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Eastern Caribbean
Publication Date: January 3, 2005

This was our 2nd cruise on the BOS and certainly our last. Emb. took over 1.5 Hours, waiting in lines then again fingerprints 3rd time in 2 days ( this can only be classified as a joke ) to overseas visitors. Our cabin a D1 was ok, who ever thought to put the bed next to the window and not the sofa should be shot. The bathroom smelled of urine ( 1st cruise too ). The food in the resaurant was bland and never hot and of such low quality. The Windjammer cafe was terrible, so many waiters from Turkey and Romania who were just unfriendly and have not been trained. The food was mostly the same. The best place for food was the sea view cafe. Freshly prepared and HOT!!!!

The entertainment was at times awful. The singers were bad, many people left after 10 mins.

The last morning was just so bad. Only half the dishes were available for breakfast. Tables were left dirty. Disemb. was worse than Emb. They started letting us off at 7.20am. We left at 7.40, we got our bags at 9.20 am the rest

was waiting to be fingerprinted yet again. The new American security policy leaves more than a little to be desired.

RCCL has become a cheap fill em up Cruise line offering cheap quality for a high price.

Not with me

We know we have a choice and we will use it. Good bye RCCL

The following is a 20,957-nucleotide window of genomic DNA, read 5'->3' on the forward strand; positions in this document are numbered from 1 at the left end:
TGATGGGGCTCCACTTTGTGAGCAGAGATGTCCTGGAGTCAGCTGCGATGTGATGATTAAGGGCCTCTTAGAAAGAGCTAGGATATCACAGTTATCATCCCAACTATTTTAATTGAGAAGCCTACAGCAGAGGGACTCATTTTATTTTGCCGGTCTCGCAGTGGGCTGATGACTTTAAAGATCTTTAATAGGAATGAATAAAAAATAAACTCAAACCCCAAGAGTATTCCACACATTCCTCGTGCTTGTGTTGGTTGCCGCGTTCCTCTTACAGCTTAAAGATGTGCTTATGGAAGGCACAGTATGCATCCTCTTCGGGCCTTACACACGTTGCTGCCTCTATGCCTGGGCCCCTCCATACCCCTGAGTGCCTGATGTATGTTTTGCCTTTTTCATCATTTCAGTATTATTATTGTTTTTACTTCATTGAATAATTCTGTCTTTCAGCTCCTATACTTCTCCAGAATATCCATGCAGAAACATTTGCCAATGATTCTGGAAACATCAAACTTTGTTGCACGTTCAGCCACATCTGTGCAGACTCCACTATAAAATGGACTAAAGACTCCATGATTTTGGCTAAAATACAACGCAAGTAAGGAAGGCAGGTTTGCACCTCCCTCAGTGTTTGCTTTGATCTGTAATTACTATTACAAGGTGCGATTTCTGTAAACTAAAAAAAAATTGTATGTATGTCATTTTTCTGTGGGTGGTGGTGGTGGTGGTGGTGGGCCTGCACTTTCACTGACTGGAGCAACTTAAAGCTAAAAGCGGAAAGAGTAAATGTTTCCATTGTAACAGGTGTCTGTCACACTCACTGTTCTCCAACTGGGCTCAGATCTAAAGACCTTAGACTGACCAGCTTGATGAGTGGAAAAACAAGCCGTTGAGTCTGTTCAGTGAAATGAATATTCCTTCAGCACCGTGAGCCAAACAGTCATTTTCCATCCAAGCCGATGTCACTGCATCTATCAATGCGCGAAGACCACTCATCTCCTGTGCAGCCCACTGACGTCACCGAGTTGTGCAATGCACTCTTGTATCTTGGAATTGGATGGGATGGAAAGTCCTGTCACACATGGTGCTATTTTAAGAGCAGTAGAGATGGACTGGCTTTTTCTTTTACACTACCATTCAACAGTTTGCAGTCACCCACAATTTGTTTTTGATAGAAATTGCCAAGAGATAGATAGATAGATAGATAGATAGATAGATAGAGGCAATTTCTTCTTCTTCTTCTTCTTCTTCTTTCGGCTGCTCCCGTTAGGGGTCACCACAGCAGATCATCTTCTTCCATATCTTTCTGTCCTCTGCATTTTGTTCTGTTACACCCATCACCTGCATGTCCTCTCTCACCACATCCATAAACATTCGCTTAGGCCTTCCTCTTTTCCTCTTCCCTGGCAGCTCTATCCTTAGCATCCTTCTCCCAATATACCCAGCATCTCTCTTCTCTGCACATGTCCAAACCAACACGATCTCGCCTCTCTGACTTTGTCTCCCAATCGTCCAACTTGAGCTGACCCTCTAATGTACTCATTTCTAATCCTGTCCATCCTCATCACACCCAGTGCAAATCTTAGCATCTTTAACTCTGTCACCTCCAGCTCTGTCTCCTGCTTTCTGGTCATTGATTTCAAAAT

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Western Mediterranean
Publication Date: May 14, 2004

This cruise ship is bordering on greatness, and with a few tweaks could easily compete with the high end ships.

Things I liked: 1. roomy cabins including the bathroom and lots of storage 2. polite and fun staff - no "attitude" 3. clean, clean, clean 4. spacious surroundings - I never felt crowded on a sold out ship 5. itinerary - every single Mediterranean destination was a winner 6. no high pressure tactics to get you to spend - extras were there, but only if you wanted them 7. easy check in and check out 8. the ship's stability - I could barely feel it move 9. the entertainment brought on board. Imagine sailing from Rome while an Italian tenor sang to a seven story high atrium whose balconies were filled with passengers shouting "Bravo" 10. the ship's design - really well laid out with uninaginable amounts of glass